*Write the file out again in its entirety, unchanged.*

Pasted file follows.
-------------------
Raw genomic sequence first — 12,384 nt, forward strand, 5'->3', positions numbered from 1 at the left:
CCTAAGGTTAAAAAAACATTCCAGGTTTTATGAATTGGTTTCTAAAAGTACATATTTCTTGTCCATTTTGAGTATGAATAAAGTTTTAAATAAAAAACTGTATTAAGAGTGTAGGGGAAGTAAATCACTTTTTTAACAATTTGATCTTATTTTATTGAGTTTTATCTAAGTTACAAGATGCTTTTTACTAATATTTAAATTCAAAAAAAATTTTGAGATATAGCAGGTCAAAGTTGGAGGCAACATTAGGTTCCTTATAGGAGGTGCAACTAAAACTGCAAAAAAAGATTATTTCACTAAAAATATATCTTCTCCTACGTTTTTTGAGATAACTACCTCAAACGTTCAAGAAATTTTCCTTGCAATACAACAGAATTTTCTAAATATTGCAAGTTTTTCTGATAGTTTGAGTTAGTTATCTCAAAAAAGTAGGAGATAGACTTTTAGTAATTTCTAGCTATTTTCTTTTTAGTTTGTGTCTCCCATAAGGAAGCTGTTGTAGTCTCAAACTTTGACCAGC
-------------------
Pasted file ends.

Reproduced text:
Raw genomic sequence first — 12,384 nt, forward strand, 5'->3', positions numbered from 1 at the left:
CCTAAGGTTAAAAAAACATTCCAGGTTTTATGAATTGGTTTCTAAAAGTACATATTTCTTGTCCATTTTGAGTATGAATAAAGTTTTAAATAAAAAACTGTATTAAGAGTGTAGGGGAAGTAAATCACTTTTTTAACAATTTGATCTTATTTTATTGAGTTTTATCTAAGTTACAAGATGCTTTTTACTAATATTTAAATTCAAAAAAAATTTTGAGATATAGCAGGTCAAAGTTGGAGGCAACATTAGGTTCCTTATAGGAGGTGCAACTAAAACTGCAAAAAAAGATTATTTCACTAAAAATATATCTTCTCCTACGTTTTTTGAGATAACTACCTCAAACGTTCAAGAAATTTTCCTTGCAATACAACAGAATTTTCTAAATATTGCAAGTTTTTCTGATAGTTTGAGTTAGTTATCTCAAAAAAGTAGGAGATAGACTTTTAGTAATTTCTAGCTATTTTCTTTTTAGTTTGTGTCTCCCATAAGGAAGCTGTTGTAGTCTCAAACTTTGACCAGC